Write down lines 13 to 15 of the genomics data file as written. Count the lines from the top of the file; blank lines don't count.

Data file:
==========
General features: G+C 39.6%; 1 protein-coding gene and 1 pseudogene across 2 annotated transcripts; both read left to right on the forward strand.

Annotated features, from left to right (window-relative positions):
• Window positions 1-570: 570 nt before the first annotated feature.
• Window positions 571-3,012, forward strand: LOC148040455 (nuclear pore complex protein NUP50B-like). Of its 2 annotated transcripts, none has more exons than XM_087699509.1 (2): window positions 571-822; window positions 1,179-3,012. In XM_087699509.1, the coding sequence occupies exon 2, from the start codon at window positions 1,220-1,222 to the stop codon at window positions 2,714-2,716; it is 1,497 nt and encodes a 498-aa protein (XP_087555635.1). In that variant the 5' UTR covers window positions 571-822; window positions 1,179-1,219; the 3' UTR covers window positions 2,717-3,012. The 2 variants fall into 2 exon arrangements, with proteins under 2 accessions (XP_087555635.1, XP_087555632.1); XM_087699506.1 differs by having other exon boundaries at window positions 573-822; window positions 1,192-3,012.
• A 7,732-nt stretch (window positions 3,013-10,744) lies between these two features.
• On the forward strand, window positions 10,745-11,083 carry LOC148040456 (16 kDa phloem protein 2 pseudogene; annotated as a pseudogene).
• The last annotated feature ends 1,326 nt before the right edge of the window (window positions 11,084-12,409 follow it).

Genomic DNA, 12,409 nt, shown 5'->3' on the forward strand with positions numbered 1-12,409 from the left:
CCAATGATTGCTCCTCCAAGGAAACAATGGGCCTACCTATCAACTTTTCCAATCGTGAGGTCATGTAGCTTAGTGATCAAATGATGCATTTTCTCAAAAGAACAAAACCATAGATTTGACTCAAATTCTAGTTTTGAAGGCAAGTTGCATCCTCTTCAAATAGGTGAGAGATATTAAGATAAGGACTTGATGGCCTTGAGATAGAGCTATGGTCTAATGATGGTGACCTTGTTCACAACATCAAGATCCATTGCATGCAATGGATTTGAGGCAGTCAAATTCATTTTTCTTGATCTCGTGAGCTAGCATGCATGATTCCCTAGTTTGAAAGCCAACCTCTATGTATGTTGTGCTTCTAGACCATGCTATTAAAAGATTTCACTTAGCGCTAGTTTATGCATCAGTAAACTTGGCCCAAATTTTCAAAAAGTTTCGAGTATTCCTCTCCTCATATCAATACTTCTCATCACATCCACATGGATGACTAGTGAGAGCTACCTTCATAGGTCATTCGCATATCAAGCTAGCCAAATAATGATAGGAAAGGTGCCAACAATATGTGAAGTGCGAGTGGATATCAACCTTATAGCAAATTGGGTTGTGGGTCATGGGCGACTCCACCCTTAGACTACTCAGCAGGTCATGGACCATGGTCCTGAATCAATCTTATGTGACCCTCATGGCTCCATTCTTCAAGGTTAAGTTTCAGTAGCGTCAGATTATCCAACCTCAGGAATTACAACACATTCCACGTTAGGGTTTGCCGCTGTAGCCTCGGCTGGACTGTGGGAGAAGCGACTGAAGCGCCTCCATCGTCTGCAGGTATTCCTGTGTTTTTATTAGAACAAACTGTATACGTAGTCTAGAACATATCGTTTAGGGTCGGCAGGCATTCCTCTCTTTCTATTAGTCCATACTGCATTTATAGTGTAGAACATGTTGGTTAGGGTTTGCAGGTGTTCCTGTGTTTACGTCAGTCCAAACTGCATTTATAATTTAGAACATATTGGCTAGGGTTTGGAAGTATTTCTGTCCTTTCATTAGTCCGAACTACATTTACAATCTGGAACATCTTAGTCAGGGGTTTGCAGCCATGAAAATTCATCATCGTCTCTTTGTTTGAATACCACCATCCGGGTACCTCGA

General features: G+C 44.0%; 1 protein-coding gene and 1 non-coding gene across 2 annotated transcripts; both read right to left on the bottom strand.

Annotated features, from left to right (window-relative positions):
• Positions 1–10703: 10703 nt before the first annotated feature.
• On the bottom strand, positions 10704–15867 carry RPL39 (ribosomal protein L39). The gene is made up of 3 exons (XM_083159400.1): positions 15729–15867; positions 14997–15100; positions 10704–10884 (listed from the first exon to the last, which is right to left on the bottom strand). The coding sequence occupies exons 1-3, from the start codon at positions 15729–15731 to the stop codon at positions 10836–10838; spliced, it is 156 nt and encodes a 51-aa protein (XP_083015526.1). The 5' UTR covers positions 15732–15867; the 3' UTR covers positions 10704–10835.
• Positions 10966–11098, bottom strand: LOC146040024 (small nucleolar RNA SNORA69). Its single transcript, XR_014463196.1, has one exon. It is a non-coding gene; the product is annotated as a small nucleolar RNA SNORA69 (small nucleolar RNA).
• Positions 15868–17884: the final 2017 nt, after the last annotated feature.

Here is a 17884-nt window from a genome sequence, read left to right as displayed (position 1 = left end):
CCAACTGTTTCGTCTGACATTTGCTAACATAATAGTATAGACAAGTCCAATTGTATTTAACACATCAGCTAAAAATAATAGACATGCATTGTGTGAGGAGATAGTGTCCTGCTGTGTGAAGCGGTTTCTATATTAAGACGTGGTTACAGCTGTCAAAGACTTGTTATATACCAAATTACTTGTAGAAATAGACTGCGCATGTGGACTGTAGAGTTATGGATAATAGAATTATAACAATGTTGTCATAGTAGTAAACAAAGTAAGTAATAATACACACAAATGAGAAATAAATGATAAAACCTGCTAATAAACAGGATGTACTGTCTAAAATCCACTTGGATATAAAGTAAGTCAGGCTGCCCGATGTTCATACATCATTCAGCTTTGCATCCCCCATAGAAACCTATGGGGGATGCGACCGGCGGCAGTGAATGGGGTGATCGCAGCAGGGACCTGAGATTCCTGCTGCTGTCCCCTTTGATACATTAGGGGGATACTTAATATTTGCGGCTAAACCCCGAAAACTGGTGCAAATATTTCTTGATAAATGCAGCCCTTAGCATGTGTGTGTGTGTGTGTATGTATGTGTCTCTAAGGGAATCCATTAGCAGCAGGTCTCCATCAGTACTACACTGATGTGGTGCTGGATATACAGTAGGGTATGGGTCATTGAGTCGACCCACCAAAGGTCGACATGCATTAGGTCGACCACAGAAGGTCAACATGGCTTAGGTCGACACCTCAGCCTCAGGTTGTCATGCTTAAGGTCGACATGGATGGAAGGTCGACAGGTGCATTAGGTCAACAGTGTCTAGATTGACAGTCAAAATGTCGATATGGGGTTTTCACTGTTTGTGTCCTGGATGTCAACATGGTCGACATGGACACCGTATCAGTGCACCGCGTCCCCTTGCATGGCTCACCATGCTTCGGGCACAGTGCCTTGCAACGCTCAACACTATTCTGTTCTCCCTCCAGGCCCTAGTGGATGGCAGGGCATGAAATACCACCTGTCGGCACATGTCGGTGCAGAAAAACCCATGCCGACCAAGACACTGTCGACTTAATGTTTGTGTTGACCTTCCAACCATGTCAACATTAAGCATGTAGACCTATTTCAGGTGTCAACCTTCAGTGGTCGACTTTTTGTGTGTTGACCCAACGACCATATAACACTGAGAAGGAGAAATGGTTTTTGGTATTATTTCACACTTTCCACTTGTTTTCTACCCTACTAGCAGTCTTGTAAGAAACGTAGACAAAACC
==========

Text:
• On the bottom strand, positions 10704–15867 carry RPL39 (ribosomal protein L39). The gene is made up of 3 exons (XM_083159400.1): positions 15729–15867; positions 14997–15100; positions 10704–10884 (listed from the first exon to the last, which is right to left on the bottom strand). The coding sequence occupies exons 1-3, from the start codon at positions 15729–15731 to the stop codon at positions 10836–10838; spliced, it is 156 nt and encodes a 51-aa protein (XP_083015526.1). The 5' UTR covers positions 15732–15867; the 3' UTR covers positions 10704–10835.
• Positions 10966–11098, bottom strand: LOC146040024 (small nucleolar RNA SNORA69). Its single transcript, XR_014463196.1, has one exon. It is a non-coding gene; the product is annotated as a small nucleolar RNA SNORA69 (small nucleolar RNA).
• Positions 15868–17884: the final 2017 nt, after the last annotated feature.